The acute privations of War Communism may have been eased by the introduction of the NEP mixed economy, but Zalkind’s treatise captures something of the ideological uneasiness that accompanied the re-emergence of private enterprise – luxury was condemned, hardship romanticised. Thinness was often related to ideological purity. Kollontai’s ‘thin and under-nourished’ Communist heroine Vasilisa Malygina drinks ‘nothing but water, eat[s] slops, dress[es] in rags’ and once infuriates her frivolous NEP-man lover by falling asleep during sex as she’s so tired from organising a worker’s commune. Conversely, sexual excess was often related to excessive eating, Vasilisa’s red lipped frippery-obsessed rival is notably voluptuous. The NEP-man or woman unable to accumulate Capital simply consumed. If pleasure is a quantity rather than a quality, its visual representation is fat.
These physiological conceptions of energy owe more to Marx than to Freud. For Marx, labour power is conceived of in physiological terms as ‘a definite quantity of human muscle, nerve [and] brain’. Marx describes labour capacity as the ‘aggregate of mental and physical capabilities existing in the physical form’, which is abstracted from individual beings under Capital. But, as the NEP-era Soviet economist Isaak Rubin convincingly demonstrates, Marx’s quantified abstracted definition of physiological labour power is specific to capitalism. The equation of different forms of labour is only necessitated by commodity exchange. Value does not exist in relation to labour alone, but only in relation to both labour and exchange value. Abstraction is thus inextricably linked to alienation. Under Communism, Rubin claims, it should be possible for labour to retain its concrete qualitative difference.
Zalkind uses more explicitly monetary language than Freud tends to, but there is nothing explicitly Communist in these rather crude metaphors, which simply emphasise the importance of savings: ‘in this transitional pre-socialist period of heroic poverty, the working class must be extremely prudent. In the use of its energy it must be frugal, even miserly… for the sake of increasing the collective fighting fund.’ Zalkind thus fails to escape the alienation of abstraction identified by Rubin.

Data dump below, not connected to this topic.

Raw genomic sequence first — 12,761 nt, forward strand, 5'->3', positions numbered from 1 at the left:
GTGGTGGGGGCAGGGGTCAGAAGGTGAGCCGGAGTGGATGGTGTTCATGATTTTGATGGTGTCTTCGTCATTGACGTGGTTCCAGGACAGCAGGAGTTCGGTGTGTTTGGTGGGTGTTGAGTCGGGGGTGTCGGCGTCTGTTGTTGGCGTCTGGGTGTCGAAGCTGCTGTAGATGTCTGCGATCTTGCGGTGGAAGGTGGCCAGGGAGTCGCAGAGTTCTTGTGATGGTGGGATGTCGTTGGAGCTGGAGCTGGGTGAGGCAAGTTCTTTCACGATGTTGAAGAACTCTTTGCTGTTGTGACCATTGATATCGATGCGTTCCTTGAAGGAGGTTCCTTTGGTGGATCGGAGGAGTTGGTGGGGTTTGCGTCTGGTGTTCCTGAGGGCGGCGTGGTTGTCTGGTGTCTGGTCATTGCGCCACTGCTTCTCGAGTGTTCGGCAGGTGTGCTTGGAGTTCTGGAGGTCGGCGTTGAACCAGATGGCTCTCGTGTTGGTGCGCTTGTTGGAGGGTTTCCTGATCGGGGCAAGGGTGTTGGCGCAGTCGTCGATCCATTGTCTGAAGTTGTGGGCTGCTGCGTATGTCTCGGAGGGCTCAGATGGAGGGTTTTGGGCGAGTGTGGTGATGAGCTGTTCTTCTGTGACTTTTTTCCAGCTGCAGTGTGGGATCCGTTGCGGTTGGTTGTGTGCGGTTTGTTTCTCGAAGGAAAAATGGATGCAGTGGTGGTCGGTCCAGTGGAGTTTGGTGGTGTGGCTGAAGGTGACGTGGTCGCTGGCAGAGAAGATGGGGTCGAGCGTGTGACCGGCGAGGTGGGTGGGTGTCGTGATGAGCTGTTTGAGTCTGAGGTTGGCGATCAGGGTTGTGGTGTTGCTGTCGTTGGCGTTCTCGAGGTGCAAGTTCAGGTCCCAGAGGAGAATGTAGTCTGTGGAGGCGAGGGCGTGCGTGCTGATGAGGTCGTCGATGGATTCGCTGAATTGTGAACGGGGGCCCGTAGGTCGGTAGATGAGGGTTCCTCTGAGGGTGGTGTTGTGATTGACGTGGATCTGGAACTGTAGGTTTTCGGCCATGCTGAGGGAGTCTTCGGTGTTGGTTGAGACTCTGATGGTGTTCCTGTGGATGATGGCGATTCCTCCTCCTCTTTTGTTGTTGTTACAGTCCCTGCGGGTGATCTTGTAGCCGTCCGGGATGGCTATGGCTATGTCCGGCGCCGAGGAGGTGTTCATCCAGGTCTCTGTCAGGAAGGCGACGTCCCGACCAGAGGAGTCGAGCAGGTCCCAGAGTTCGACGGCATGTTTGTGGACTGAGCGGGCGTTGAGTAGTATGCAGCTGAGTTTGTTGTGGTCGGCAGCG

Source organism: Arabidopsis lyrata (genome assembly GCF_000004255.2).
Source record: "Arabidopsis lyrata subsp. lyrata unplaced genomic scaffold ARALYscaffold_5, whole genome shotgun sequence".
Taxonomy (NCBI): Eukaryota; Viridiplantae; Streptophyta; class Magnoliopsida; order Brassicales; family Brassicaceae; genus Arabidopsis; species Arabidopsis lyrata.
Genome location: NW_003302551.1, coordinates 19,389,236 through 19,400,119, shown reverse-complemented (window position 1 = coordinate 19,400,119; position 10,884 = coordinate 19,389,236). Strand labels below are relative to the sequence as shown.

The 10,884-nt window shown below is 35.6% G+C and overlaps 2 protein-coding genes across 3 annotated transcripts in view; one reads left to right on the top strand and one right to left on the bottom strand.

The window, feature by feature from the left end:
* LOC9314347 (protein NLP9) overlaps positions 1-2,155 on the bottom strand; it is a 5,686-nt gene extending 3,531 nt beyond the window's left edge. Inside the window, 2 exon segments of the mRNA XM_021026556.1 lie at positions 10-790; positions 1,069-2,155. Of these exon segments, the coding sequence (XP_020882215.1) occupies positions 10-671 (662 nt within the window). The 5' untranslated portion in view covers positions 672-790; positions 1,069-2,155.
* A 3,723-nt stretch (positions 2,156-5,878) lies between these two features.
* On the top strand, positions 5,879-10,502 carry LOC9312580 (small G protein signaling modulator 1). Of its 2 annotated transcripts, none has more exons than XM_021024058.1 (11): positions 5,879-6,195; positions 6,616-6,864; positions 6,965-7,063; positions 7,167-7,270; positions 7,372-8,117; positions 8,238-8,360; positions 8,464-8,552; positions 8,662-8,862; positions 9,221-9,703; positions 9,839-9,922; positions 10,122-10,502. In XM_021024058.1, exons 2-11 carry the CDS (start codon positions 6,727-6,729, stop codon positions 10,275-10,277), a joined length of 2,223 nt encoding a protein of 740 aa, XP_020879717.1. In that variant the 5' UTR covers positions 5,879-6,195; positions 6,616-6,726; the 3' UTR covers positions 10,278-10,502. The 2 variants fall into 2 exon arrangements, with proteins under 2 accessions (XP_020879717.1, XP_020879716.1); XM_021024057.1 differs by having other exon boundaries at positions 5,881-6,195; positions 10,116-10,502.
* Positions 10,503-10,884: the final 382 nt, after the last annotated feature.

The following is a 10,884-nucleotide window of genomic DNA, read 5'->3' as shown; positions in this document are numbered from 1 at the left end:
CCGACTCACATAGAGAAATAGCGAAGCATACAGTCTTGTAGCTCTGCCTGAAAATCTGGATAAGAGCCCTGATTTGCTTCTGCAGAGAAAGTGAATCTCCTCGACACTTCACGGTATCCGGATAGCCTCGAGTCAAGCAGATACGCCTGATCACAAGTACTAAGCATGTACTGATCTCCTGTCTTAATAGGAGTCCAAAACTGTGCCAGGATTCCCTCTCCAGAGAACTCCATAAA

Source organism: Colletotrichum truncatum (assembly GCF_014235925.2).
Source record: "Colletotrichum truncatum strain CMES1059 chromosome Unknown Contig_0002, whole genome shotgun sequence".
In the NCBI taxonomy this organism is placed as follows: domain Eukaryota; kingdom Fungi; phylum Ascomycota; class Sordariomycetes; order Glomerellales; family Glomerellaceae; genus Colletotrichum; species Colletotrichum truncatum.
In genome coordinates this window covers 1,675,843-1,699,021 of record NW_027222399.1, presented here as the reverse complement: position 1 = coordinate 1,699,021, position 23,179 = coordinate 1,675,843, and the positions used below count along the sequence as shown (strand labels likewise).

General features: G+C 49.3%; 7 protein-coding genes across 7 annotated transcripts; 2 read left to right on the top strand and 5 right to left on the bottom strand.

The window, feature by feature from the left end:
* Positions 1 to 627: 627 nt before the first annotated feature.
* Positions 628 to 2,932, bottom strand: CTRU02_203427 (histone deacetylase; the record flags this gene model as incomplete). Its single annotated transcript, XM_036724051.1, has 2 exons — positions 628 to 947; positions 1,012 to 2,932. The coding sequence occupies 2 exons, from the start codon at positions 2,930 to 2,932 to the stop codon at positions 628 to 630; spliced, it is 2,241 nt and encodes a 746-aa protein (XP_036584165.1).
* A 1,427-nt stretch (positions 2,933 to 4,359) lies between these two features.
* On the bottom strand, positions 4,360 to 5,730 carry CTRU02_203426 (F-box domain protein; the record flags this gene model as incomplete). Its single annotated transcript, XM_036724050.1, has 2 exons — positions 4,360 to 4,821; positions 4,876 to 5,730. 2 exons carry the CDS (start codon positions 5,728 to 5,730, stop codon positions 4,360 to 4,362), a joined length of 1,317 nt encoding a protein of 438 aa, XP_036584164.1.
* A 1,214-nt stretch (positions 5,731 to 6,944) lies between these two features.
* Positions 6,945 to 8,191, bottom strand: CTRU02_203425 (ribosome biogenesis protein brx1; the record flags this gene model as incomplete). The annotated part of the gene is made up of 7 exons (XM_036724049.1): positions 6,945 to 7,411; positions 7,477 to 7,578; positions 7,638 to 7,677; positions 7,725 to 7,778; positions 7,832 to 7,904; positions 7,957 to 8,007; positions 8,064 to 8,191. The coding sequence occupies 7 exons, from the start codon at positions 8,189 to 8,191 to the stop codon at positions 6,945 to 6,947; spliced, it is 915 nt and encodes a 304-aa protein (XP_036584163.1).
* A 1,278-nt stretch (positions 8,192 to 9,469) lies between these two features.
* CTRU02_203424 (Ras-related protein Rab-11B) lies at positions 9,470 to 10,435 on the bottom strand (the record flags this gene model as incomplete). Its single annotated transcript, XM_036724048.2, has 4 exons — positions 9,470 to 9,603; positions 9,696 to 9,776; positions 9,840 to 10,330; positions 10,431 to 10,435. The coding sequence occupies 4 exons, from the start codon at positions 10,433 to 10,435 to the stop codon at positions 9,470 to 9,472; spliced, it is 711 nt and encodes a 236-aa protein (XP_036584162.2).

I want to make analogy here with a 1967 story called ‘The Adventures of the Rouble’, in which a Soviet rouble narrates a day in its life – it is first given to an industrious carpenter who uses it to buy carnations for his wife on International Women’s Day, but ends up being given as change by a cab driver to an American in whose wallet it meets some arrogant US dollars. They tell the incredulous rouble of their own previous adventures - they had been given to a pilot as payment for successfully bombing foreign cities, then squandered on drinks in a bar, before being found in the hands of a wrongfully accused black man killed in a police dragnet. Our little comrade the Soviet rouble - who takes such pride in his role helping people to acquire simple quotidian items like toothbrushes, ribbons, funeral wreaths, children’s books and buttons - is horrified. He thinks he has nothing in common with these brash green monsters. The rouble thinks of himself in terms of his qualities. But ultimately, even taking into consideration the peculiarities of the Soviet non-equivalent exchange system, there is nothing in the rouble’s form that prevents him from being used for activities just as horrifying as those described by the American dollar.
Zalkind makes a similar assumption to the rouble. But conceiving of revolutionaries as having an abstracted aggregate of capabilities, risks reducing both revolutionary activity and sex (assuming the two are mutually exclusive) to a purely logical universal without any real qualities. What are these revolutionaries supposed to be fighting for exactly? Jacques Derrida’s remarks about Freud’s economic conception of pleasure are apposite here. Freud, he says, implicitly supposes that we know what pleasure is but fails to actually tell us anything about it – ‘Nothing is said of the qualitative experience of pleasure itself. What is it? What does it consist of? … The definition of the pleasure principle is mute about pleasure, about its essence and quality. Guided by the economic point of view, this definition concerns only quantitative relations.’